he Kano Executive Council has approved the implementation of a newly introduced welfare and retirement benefit package for judicial officers in the state.
The welfare comprises the provision of a house, a three-bedroom apartment, a two-room guest chalet, a two-room boys’ quarters, an office facility and the surrounding wall.
The state Commissioner for Information and Internal Affairs, Malam Muhammad Garba made this known while briefing newsmen on the outcome of the weekly council meeting in Kano.
Garba explained that the welfare package introduced and being implemented at the federal level is in accordance, with the National Judicial Council (NJC) Resolution on Welfare and Retirement Package for judicial officers, retired High Court Judges and Khadis of the Court of Appeals.
“The newly employed consultants are to commence with CONMES six rather than five, while nurses, pharmacists and other clinical staff are also to be skipped from CONHESS nine to 11 while skipping CONHESS 10,” he added.
The commissioner said the cost commitments of skipping for doctors currently working stood at N43million, while for the other clinical staff, the difference in salary is N29.7million.
The News Agency of Nigeria (NAN) reports that the NJC on Jan.19, criticised the failure of some state governments to pay up the benefits of retired judges in their states.
The NJC asked the “offending states” to immediately pay up the retirement benefits being owed to retired judges.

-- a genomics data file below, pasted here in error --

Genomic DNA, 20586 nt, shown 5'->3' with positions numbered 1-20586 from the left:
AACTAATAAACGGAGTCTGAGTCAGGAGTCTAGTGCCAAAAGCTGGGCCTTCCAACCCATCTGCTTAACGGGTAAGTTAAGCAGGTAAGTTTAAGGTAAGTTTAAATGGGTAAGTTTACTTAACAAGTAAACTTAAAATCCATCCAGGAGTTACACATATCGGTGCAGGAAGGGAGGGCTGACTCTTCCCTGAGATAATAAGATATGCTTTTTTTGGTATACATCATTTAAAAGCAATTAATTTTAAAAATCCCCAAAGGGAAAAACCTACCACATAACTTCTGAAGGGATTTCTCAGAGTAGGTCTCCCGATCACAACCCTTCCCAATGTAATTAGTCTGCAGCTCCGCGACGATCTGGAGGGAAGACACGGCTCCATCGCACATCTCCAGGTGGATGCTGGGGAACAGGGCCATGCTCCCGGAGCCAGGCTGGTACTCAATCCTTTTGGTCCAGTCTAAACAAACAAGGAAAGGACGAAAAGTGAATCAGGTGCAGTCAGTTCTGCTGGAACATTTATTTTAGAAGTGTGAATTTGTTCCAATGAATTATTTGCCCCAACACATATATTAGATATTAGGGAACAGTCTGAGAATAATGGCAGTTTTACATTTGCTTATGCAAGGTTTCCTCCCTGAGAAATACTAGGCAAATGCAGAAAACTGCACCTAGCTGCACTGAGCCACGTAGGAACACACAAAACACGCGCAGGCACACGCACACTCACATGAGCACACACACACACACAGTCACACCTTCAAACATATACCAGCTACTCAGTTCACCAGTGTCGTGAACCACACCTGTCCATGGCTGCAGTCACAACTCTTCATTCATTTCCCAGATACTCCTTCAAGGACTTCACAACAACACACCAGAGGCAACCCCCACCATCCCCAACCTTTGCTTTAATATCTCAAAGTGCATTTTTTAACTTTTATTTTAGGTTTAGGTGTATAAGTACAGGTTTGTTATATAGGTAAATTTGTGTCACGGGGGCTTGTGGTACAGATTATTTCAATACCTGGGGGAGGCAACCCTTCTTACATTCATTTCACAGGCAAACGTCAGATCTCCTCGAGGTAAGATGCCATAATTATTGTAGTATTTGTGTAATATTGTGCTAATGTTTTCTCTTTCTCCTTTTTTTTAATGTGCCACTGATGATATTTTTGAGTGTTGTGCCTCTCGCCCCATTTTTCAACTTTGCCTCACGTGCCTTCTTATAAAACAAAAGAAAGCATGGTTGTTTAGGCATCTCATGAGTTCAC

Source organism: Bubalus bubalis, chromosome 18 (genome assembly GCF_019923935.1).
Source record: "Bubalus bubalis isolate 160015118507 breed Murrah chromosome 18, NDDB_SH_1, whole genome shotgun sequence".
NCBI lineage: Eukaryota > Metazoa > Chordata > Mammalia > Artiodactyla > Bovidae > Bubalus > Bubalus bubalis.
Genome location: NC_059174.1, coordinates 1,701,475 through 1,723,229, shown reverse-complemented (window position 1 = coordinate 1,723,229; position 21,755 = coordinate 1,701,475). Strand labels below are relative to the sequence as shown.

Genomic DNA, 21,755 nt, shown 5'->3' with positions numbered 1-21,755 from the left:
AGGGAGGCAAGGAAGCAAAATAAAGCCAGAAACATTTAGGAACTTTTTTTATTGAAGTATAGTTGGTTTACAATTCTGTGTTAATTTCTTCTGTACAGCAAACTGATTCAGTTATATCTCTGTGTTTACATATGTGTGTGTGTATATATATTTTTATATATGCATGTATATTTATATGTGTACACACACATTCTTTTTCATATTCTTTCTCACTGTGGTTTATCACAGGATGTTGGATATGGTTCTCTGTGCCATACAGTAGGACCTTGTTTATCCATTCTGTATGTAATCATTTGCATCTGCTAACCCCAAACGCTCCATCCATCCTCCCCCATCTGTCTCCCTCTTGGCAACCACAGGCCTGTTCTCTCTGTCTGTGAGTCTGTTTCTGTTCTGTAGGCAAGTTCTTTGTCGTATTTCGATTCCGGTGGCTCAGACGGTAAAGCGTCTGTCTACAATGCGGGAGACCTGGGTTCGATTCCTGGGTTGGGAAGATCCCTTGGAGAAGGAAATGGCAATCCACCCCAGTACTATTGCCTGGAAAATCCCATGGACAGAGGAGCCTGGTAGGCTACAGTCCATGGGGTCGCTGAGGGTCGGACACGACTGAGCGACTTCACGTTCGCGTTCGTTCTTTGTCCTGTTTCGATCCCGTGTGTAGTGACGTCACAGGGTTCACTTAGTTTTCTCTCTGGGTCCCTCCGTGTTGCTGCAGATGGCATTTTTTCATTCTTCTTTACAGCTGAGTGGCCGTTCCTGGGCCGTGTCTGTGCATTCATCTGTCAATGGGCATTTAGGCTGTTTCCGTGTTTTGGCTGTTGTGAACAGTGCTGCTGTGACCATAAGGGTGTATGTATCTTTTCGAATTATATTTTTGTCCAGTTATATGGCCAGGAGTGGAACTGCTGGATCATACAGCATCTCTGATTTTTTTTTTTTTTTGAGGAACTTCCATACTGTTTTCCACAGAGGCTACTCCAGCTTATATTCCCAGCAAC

The NJC asked the defaulting states to step up their legal obligations on payment of retirement benefits to judicial officers.
The NJC also directed state Chief Judges to “file reports on compliance, to reach the Council not later than 1 April.
NAN reports that many judges were said not to have a home of their own after retirement because they are poorly paid while in active service.
Disturbed by judges’ poor pay which has remained stagnant since 2008, a Senior Advocate of Nigeria, Sebastian Hon, filed a suit to compel the relevant federal government officials and its relevant agencies to approve an improved salary scale for judges.
Ruling on the suit in July 2022, the National Industrial Court of Nigeria in Abuj ordered a substantial increment in the salaries of the CJN and other Nigerian judges.
The court ordered the Revenue Mobilisation Allocation and Fiscal Commission (RMAFC) to immediately raise the salary of the Chief Justice of Nigeria (CJN) to N10 million monthly from the current N3.4 million per annum, said to be far below what is earned by his counterparts in other countries.
The judge also ordered the RMAFC to review the salaries of other heads of courts and their judges ranging between N9 million to N7 million monthly. (NAN)